As for the life of the mother, we are not allowed to murder an innocent person, period. Now, certain procedures, such as removing the fallopian tubes in an ectopic (tubal) pregnancy, are morally acceptable because the procedure is not directly attacking the baby. The doctor is removing the infected tissue which, sadly, contains the baby. Please see this article at Catholic United for The Faith  or this one from EWTN written by Edwin F. Healy for more information on the ethics of treating ectopic and other non-viable pregnancies.
 
Oh, and one more thing- should you be in this unfortunate situation (as patient- tough spot because you may be unconscious-maybe a spouse?, doctor, or nurse) don't forget to baptise the baby. I know many nurses keep holy water just in case, but it doesn't have to be blessed to work. Anyway, the Healy article addresses this.
 
*As always, you can find the Rachel's Vineyard website link on my sidebar. They offer healing after abortion for both men and women. 
 
random pic of two of my girls having tea (has nothing to do with today's post)
 
 
Now, on to the little facebook story.
 
***
 
A worried woman went to her doctor and said:

'Doctor, I have a serious problem and desperately need your help! My baby is not even 1 year old and I'm pregnant again. I don't want kids so close together.'

So the doctor said: 'Ok and what do you want me to do?'

She said: 'I want you to end my pregnancy, and I'm counting on your help with this.'

The doctor thought for a little, and after some silence he said to the lady: 'I think I have a better solution for your problem. It's less dangerous for you too.'

She smiled, thinking that the doctor was going to accept her request.

Then he continued: 'You see, in order for you not to have to take care of 2 babies at the same time, let's kill the one in your arms. This way, you could rest some before the other one is born. If we're going to kill one of them, it doesn't matter which one it is. There would be no risk for your body if you chose the one in your arms.'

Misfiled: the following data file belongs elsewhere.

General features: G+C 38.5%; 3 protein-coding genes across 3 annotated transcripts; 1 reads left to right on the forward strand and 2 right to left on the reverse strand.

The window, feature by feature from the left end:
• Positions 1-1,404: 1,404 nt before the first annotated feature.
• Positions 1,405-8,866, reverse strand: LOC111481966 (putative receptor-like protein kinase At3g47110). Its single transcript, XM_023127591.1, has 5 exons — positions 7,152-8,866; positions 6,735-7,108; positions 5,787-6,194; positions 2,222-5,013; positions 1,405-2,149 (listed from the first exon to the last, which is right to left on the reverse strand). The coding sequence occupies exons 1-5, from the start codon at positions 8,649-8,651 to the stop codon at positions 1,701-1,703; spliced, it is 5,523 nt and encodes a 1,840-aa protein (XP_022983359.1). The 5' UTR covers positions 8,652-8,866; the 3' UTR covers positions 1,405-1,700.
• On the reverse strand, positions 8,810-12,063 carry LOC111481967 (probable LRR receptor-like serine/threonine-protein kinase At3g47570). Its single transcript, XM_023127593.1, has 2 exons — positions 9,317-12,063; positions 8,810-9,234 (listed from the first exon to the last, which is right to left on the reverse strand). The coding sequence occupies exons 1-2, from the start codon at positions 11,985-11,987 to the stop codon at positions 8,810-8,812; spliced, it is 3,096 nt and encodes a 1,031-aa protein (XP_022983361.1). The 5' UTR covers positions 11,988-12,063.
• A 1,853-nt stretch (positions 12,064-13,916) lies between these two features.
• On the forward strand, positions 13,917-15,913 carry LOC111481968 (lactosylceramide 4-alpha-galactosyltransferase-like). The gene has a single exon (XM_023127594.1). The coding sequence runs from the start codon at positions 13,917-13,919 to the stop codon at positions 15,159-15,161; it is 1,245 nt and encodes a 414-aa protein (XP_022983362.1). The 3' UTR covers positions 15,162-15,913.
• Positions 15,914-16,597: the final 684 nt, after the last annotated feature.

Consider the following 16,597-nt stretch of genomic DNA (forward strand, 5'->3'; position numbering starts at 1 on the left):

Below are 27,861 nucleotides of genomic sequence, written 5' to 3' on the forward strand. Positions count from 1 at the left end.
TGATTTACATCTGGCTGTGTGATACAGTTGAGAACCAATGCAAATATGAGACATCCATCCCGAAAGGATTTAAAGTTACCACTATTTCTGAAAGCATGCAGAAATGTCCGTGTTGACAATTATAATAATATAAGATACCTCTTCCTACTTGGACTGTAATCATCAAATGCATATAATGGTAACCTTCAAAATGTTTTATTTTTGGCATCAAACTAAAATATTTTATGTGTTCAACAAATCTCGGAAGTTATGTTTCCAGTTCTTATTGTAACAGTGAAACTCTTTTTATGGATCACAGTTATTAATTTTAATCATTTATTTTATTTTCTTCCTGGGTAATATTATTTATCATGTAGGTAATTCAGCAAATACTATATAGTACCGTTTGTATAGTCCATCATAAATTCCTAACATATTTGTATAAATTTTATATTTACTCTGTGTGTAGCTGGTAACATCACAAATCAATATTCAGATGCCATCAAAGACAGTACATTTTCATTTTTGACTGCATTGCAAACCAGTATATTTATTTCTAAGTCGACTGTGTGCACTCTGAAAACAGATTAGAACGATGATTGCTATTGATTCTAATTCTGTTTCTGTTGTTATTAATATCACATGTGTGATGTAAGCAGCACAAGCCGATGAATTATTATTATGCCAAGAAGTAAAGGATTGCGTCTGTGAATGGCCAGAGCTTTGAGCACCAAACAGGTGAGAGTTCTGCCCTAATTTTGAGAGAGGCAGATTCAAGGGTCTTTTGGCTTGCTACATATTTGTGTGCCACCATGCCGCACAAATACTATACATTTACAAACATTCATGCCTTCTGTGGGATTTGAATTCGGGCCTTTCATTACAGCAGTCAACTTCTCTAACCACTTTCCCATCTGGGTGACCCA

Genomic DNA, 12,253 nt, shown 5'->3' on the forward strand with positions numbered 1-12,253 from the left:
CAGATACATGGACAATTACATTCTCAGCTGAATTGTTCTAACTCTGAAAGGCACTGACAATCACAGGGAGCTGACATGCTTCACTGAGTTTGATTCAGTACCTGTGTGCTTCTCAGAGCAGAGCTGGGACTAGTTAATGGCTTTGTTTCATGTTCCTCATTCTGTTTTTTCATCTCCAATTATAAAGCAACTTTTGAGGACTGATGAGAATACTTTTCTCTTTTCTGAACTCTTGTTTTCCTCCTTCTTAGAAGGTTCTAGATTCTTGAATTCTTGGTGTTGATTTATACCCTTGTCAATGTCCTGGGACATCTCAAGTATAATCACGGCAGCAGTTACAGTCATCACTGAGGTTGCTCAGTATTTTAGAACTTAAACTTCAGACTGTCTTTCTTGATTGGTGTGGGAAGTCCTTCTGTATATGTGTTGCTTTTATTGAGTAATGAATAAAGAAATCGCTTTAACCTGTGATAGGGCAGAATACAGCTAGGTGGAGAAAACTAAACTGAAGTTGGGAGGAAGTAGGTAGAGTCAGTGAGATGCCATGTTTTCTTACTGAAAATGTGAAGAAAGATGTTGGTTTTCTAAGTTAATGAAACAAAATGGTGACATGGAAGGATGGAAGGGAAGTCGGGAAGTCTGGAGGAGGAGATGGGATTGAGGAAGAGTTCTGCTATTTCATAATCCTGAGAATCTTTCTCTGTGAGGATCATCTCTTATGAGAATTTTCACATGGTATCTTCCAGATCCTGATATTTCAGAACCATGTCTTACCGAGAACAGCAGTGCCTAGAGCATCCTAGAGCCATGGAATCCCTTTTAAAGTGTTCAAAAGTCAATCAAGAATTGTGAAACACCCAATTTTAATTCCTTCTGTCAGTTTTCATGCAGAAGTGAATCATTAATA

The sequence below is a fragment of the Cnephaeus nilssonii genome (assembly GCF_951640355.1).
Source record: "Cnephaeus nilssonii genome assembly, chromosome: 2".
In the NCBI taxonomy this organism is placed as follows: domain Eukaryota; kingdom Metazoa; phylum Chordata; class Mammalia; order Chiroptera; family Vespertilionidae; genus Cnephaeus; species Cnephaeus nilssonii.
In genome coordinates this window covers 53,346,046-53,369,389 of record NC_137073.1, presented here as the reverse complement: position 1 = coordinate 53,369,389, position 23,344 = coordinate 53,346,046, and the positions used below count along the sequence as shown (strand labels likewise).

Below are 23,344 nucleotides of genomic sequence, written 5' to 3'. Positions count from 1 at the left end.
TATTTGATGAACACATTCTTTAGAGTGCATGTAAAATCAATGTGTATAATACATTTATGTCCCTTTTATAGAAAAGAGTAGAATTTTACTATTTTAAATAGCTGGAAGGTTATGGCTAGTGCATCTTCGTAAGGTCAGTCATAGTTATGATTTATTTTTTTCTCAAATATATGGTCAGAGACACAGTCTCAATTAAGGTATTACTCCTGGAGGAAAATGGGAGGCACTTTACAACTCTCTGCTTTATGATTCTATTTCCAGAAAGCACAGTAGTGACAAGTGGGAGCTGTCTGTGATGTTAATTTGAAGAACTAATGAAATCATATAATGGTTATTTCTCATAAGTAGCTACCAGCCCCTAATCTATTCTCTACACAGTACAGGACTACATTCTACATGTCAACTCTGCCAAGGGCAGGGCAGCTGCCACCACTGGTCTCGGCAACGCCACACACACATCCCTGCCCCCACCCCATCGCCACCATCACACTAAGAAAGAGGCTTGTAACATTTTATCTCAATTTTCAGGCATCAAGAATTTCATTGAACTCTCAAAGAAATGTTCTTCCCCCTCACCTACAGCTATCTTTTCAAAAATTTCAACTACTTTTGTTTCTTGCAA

The lady was horrified and said: 'No doctor! How terrible! It's a crime to kill a child!'

'I agree', the doctor replied. 'But you seemed to be OK with it, so I thought maybe that was the best solution.'

The doctor smiled, realizing that he had made his point.

He convinced the mom that there is no difference in killing a child that's already been born and one that's still in the womb. The crime is the same!

If you agree, please SHARE.

Together we can help save precious lives!

Love says, 'I sacrifice myself for the good of the other person.' Abortion says, 'I sacrifice the other person for the good of myself.'

By: Life is Dangerous: Let's Ban It
 
***
 
There you go.  I think this story makes a good point.

Wednesday, October 12, 2011

Sacrificing Mothers in Movies and Literature

Normally I don't put the same post in both of my blogs, but in this case it seemed fitting. It's a a post I wrote for my writing blog, about sacrificing mothers in stories. I think that's a beautiful heroic character to include in literature and film. And it seems a good post for Respect Life Month in my Catholic blog. So, enjoy! 

One of the most kick-tail hero/heroine types is the sacrificing parent. I'll focus on mothers today. Mothers like, Ellen Ripley (Aliens), Lilly Potter (Harry Potter), Sarah Conner (Terminator). Film and literature are littered with them. I'll mainly discuss two- Ellen Ripley and Lily Potter.
From The Sarah Connor Chronicles